Stimulating Wind Energy and Jobs in the U.S.

March 4, 2010 - 9:54am -- Anonymous

Legislation has been introduced in the U.S. Senate that would restrict stimulus funding for wind energy grants to only go to projects that do not benefit foreign companies in any way. Further, Sen. Chuck Schumer of New York and other senators have asked the administration and Treasury to immediately suspend all payments to such projects.

The issue first surfaced with criticism of the purchase of chinese wind turbines for a large west Texas project being developed by U.S. Renewable Energy Group that had received stimulus grants. Recently, a study by the Investigative Reporting Workshop reported that the majority of $2 billion in clean-energy grants went to foreign wind companies.

This is a classic chicken and egg dilemma—how do we stimulate a clean energy economy in the United States when the global clean energy industry is already dominated by foreign companies? Do we turn our backs on the rest of the world? Or, do we invite foreign companies to invest in the U.S. economy? Should we pass laws demanding that U.S. companies create a clean energy economy from scratch?

“What these programs are doing is allowing companies all over the world to make investments in the United States,” remarked U.S. Department of Energy Secretary Steven Chu. “This is exactly what we want to be doing.”

What would happen if Ford and General Motors were asked to stop using foreign components in U.S. automobile industry? What would happen if Toyota and Honda were restricted from operating manufacturing and assembly plants in the U.S.?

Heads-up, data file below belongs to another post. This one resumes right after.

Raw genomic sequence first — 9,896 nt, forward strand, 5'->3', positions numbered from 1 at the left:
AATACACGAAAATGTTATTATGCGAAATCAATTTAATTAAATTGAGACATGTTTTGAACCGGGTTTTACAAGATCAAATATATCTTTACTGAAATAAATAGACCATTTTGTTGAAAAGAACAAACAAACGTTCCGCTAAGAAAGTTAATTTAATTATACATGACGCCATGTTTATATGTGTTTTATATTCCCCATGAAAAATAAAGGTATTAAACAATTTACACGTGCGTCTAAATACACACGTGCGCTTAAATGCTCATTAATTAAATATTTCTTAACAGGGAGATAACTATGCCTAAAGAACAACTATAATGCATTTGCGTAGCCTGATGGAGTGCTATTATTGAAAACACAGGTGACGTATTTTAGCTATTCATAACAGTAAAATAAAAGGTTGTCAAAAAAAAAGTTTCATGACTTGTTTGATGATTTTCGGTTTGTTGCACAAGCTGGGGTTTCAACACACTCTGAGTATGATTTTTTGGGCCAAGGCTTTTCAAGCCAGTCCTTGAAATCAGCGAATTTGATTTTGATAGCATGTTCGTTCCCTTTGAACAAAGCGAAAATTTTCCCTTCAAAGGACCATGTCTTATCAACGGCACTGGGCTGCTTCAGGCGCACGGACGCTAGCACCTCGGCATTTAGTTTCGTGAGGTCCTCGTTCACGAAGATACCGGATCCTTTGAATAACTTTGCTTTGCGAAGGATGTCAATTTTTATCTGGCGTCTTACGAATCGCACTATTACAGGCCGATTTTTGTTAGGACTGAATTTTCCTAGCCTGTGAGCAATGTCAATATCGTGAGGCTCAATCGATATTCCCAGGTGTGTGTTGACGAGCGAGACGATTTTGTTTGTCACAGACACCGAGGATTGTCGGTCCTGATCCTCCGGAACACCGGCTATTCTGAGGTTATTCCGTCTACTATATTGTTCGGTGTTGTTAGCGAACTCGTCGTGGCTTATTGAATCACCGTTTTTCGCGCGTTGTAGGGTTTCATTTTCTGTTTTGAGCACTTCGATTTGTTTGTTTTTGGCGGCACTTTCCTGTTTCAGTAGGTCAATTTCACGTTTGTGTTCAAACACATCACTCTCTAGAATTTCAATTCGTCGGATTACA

“Rather than adopt policies that will kill American jobs, Congress should enact policies that will create jobs by encouraging manufacturers to invest in U.S. plants.” states Denise Bode, CEO of the American Wind Energy Association. “That means passing a Renewable Electricity Standard now.”

All the right questions are being asked about how to build a clean energy future and realize a positive economic impact, although politicans, Wall Street, and Main Street may differ on the answers. At Windustry we raise the question: Does this help to empower communities to develop and own wind energy as an environmentally sustainable asset? 

Let's keeping asking the right questions, so we can continue to develop policies and programs that lead to solutions. Putting programs on hold, however, seems more of a denial that the questions should be asked and that democratic debate can lead to good solutions.